Forgiveness is easier when you accept that your parents did the best they could. You need to accept them for who they are, and remember that you can’t change them. The only person you can change is yourself. Sometimes, accepting this can be a great way to deal with difficult parents.
Help Coping With Difficult Parents
If you grew up with an emotionally immature, unavailable, or selfish mom or dad, you may have lingering feelings of anger, loneliness, betrayal, or abandonment. You may remember your childhood as a time when your emotional needs were not met, when your feelings were dismissed, or when you took on adult levels of responsibility in an effort to compensate for your parent’s behavior.
In Childhood Disrupted: How Your Biography Becomes Your Biology, and How You Can Heal, Donna Jackson Nakazawa describes how the emotional trauma we suffer as children not only shapes our emotional lives as adults, but it also affects our physical health, longevity, and overall wellbeing.
Scientists now know on a bio-chemical level exactly how parents’ chronic fights, divorce, death in the family, being bullied or hazed, and growing up with a hypercritical, alcoholic, or mentally ill parent can leave permanent, physical “fingerprints” on our brains.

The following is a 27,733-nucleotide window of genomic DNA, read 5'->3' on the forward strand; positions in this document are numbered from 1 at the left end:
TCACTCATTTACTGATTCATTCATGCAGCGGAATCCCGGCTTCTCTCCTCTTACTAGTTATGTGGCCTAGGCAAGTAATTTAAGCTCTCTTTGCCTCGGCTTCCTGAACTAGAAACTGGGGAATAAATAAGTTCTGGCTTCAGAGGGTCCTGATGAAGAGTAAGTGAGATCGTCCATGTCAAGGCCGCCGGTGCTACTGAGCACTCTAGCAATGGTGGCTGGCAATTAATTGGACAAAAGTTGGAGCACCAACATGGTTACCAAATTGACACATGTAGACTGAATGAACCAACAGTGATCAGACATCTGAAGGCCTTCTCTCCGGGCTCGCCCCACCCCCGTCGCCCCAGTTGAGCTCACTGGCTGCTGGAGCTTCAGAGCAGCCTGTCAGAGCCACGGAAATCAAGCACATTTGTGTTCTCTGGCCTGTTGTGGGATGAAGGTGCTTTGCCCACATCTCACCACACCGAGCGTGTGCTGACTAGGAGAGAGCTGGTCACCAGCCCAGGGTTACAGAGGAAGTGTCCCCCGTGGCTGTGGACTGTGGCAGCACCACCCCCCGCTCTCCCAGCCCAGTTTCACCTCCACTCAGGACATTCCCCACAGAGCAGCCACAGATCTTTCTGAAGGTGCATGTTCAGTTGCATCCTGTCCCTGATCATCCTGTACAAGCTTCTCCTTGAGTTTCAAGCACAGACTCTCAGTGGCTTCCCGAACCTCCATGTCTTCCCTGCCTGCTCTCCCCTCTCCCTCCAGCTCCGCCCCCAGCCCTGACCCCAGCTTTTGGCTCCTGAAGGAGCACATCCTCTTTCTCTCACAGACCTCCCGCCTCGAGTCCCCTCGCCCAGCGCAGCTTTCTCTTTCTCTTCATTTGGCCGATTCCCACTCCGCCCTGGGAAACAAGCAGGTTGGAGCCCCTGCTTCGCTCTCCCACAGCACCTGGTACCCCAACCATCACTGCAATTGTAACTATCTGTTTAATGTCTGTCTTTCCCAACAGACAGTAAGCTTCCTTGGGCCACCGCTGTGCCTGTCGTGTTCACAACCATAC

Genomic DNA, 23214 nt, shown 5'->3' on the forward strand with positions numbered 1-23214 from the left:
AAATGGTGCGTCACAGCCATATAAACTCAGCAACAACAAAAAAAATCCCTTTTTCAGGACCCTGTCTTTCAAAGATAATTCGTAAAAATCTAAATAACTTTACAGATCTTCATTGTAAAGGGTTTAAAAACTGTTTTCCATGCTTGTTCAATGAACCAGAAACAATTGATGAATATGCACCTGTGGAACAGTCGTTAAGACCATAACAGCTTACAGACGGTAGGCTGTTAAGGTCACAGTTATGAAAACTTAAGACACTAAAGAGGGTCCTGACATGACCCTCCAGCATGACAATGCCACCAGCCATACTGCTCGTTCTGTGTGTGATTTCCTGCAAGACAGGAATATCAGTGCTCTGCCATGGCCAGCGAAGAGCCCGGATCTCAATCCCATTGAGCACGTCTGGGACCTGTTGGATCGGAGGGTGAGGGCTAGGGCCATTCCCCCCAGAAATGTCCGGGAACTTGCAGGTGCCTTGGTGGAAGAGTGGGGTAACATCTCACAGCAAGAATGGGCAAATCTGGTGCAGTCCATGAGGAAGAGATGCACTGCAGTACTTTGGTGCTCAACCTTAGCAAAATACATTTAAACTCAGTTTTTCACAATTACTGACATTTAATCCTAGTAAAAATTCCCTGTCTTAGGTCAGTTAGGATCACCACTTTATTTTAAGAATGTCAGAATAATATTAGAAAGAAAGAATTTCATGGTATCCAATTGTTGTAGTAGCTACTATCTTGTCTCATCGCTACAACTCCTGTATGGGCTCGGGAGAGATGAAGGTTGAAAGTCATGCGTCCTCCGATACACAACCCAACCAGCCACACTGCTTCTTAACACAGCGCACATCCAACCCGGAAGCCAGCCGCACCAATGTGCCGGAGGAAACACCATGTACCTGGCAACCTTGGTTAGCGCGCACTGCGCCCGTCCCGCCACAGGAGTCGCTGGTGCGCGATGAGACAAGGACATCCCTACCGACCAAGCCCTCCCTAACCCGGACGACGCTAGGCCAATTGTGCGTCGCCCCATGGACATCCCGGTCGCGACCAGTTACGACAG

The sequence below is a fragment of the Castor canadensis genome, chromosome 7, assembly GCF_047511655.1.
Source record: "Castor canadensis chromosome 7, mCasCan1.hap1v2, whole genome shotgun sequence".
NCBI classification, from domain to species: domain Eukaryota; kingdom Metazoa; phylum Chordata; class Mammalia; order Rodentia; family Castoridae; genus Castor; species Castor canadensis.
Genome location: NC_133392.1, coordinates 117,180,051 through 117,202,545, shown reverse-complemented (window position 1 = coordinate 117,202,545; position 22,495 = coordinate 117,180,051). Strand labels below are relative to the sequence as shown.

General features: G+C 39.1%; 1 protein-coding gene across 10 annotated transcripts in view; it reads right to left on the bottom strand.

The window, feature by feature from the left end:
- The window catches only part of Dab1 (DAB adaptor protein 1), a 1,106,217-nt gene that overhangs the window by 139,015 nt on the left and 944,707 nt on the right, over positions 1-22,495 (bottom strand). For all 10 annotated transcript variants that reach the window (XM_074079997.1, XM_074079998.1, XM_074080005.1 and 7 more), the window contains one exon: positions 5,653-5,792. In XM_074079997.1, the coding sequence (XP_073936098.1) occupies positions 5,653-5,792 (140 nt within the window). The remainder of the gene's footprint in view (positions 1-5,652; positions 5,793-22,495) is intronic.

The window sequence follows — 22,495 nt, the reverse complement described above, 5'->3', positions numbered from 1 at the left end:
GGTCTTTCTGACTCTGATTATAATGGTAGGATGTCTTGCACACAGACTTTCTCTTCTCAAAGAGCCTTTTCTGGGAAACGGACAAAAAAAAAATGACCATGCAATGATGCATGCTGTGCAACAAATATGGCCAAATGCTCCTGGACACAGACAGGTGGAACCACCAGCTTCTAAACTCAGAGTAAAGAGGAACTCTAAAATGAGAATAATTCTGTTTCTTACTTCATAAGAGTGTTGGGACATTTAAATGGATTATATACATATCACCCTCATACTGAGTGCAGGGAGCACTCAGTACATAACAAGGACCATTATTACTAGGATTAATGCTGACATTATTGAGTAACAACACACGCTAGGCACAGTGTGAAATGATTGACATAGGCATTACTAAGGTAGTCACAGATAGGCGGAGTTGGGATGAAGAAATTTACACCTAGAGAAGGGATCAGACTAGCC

It’s not just about dealing with difficult parents…when you as a child encountered adversity, the stress hormones caused powerful changes in your body and changed your body’s chemistry. Your developing immune system and brain reacted to this chemical barrage by permanently resetting children’s stress response to “high,” which in turn can have a devastating impact on your mental and physical health as they grow up. In Childhood Disrupted, Nakazawa shares stories from people who have recognized and overcome their adverse experiences, shows why some children are more immune to stress than others, and explains why women are at particular risk.
In Adult Children of Emotionally Immature Parents: How to Heal from Distant, Rejecting, or Self-Involved Parents, Lindsay Gibson describes the four types of difficult parents:
- The emotional parent instills feelings of instability and anxiety
- The driven parent stays busy trying to perfect everything and everyone
- The passive parent avoids dealing with anything upsetting
- The rejecting parent is withdrawn, dismissive, and derogatory
Your childhood wounds can be healed, and you can move forward in your life.
What do you think about my tips on how to cope with difficult parents? If you have thoughts on coping with difficult parents, please comment below. I can’t offer advice, but it may help you to share your experience.
May you find healthy ways to deal with your difficult parents, and remain close to them.